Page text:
Honing Writing Skills
The writing standards, which apply to kindergarten through Grade 12, are designed to ensure that your child's mastery of writing progresses with each school year. As with the reading standards, many of the writing standards seek to develop writers who pay close attention to details within source texts and can use evidence to support their claims or thoughts. The writing standards also require that students use proper style in writing and make use of structure when crafting a piece of writing. Three types of writing play a central role in these standards:
- Argumentative or persuasive writing: This style of writing forces students to state a claim and provide evidence to back it up. Students are expected to clearly use well-reasoned arguments or other persuasive methods to convince their readers of the central point(s) being conveyed.
- Expository or informational writing: Expository writing call for students to explain or inform readers regarding a specific topic or task. This writing style often involves the use of various terms and definitions, illustrations, instructions, and representations.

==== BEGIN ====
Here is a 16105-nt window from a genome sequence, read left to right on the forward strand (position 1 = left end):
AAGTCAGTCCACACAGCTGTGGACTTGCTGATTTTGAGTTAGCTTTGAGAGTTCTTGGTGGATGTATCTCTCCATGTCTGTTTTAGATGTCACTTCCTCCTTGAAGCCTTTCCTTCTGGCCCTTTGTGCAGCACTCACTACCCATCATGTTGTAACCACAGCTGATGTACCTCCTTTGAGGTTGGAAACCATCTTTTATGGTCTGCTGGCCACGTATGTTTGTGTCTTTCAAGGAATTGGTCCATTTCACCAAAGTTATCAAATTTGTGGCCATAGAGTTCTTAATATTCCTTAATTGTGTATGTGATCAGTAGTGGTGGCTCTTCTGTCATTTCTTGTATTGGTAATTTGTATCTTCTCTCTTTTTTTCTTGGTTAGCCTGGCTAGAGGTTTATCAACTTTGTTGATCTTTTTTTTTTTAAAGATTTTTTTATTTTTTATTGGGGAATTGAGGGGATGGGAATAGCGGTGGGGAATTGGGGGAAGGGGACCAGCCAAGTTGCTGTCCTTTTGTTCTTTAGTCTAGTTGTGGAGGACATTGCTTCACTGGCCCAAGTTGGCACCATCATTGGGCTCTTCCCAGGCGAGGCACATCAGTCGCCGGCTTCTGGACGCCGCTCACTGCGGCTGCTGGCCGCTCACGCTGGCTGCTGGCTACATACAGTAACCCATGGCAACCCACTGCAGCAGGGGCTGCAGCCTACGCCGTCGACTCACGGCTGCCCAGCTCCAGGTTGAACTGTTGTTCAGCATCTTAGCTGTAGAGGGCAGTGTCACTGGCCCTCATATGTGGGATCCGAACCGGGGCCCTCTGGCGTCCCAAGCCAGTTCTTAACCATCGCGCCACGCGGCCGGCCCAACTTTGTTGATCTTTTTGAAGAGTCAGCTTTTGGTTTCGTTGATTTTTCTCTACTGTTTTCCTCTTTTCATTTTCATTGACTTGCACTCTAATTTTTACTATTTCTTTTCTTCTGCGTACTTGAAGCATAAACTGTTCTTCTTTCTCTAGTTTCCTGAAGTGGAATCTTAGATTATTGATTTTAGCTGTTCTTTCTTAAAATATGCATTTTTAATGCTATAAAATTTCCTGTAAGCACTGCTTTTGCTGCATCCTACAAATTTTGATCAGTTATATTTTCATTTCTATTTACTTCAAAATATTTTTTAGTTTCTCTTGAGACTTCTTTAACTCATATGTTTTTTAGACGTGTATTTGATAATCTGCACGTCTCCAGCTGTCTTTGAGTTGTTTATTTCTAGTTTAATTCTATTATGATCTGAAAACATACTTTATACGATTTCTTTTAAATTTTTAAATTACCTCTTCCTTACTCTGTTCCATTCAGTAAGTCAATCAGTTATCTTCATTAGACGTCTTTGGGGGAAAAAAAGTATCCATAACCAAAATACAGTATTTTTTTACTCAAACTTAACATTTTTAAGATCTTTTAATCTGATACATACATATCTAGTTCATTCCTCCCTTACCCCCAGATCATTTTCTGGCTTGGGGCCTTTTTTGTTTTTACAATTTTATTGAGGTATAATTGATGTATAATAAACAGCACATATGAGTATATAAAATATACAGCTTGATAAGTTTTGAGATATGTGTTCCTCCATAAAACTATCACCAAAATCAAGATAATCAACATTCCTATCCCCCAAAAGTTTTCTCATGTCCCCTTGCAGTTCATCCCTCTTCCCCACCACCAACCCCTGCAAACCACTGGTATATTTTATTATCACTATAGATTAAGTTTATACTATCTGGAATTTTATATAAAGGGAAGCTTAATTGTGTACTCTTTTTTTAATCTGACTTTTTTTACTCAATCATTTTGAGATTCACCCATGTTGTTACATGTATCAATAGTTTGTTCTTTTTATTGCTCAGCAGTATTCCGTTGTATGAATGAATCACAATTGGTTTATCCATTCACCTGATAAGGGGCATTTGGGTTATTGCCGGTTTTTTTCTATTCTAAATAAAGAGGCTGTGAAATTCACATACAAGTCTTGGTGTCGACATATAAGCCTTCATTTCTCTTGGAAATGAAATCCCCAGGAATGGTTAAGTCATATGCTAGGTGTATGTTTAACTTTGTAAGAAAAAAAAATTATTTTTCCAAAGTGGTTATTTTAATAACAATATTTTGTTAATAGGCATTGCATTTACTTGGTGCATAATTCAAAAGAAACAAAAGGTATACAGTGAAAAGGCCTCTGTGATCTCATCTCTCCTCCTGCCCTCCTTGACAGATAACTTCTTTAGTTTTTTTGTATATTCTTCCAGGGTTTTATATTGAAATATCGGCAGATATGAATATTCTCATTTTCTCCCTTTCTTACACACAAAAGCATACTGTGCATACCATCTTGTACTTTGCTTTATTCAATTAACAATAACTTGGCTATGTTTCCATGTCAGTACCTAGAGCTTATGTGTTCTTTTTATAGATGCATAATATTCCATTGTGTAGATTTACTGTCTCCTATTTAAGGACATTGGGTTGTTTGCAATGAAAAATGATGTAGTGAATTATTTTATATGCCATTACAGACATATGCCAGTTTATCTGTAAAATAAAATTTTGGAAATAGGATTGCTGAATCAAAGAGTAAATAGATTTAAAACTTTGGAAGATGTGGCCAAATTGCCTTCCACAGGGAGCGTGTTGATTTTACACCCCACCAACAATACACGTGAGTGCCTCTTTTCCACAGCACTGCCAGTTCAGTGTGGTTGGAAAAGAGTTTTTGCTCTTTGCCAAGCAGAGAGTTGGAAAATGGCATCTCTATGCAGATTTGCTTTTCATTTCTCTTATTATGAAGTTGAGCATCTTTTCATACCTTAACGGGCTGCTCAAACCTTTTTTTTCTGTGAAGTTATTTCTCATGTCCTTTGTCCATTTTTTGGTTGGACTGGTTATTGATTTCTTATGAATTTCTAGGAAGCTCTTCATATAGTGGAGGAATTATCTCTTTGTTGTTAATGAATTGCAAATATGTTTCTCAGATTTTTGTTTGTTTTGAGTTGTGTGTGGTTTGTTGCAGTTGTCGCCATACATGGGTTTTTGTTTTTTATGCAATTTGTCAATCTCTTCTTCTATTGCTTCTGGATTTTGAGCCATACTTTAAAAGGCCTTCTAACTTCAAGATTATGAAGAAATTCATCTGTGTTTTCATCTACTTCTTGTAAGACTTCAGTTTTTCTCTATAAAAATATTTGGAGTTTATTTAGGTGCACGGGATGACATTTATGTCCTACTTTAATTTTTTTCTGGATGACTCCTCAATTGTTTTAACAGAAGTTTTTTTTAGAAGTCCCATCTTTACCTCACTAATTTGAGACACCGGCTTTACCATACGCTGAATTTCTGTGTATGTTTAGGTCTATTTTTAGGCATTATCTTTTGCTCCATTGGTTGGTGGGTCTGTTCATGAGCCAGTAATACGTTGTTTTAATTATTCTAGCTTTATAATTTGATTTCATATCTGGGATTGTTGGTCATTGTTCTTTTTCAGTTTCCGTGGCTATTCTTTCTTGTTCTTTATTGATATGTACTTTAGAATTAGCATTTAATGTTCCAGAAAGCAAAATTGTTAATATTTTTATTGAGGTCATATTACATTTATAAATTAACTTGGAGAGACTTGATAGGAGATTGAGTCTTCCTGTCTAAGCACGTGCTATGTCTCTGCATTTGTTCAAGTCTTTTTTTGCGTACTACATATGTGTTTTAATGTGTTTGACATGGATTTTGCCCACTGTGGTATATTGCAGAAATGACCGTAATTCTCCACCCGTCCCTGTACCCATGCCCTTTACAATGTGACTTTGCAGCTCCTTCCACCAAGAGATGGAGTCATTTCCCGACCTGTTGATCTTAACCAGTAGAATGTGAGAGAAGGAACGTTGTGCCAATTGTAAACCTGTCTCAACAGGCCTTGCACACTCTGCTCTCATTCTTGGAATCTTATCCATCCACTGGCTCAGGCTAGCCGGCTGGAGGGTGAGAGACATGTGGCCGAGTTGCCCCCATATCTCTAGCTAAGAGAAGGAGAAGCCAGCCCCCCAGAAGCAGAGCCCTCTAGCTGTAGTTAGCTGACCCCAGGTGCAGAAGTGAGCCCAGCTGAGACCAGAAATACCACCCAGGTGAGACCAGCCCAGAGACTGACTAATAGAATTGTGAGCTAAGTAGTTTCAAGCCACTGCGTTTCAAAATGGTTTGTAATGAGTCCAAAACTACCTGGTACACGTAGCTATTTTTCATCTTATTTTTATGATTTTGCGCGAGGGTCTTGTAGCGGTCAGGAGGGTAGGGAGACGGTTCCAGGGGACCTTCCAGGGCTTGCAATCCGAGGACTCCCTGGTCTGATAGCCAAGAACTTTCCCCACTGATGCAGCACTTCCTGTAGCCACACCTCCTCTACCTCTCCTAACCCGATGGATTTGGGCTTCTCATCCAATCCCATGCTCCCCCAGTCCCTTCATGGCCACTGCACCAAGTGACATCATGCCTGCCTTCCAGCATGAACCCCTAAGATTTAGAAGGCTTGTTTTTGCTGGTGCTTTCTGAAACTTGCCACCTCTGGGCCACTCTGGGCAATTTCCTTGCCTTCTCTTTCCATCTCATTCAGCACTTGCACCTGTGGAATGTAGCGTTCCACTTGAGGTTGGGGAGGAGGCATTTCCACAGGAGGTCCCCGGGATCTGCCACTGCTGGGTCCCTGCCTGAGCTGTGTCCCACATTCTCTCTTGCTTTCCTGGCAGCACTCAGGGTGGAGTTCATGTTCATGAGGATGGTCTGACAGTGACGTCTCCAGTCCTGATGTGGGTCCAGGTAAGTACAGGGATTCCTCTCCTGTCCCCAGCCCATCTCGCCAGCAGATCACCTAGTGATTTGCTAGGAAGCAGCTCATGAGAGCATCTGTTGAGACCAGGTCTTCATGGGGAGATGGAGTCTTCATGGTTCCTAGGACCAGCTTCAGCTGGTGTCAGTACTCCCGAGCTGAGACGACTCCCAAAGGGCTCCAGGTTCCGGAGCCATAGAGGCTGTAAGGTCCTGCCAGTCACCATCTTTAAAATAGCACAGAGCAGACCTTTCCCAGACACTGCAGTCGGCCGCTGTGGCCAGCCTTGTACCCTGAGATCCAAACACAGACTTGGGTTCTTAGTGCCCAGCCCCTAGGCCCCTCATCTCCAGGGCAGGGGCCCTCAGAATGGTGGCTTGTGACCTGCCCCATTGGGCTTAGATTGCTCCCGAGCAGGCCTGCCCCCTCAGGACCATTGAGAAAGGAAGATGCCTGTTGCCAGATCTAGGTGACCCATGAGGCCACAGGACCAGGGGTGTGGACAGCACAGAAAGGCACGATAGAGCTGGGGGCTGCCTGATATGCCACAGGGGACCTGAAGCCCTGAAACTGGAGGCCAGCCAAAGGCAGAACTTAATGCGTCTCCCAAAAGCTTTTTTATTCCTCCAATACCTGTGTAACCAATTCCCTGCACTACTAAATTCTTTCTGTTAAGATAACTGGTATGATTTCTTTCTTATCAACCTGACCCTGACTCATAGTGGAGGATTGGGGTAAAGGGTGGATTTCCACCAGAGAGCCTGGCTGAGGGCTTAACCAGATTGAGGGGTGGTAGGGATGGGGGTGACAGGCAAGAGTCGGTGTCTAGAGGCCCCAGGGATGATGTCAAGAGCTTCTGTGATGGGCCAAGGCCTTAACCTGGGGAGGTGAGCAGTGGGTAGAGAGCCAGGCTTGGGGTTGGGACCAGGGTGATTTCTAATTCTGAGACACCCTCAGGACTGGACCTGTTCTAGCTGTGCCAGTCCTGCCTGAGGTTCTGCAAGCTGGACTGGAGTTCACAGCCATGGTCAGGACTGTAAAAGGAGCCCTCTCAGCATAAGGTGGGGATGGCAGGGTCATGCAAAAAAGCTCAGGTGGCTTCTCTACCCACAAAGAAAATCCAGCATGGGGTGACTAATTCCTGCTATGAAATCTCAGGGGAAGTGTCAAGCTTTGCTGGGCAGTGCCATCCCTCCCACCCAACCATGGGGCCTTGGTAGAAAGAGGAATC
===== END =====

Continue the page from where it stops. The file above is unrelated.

- Narrative writing: As a separate and distinct style, narrative writing is only applicable to English classes and fiction writing. Students assume the role of narrator as they tell stories or relate sequences of events. Narrative writing involves scenes, settings, and characters. However, in classes where nonfiction writing is required, such as science or social studies, this style of writing often involves describing occurrences, such as historical events or scientific processes, placing emphasis on cause and effect. These writing skills are addressed in the literacy standards in Grades 6-12, where narrative writing is included in argumentative and informative writing, and not treated as a separate style.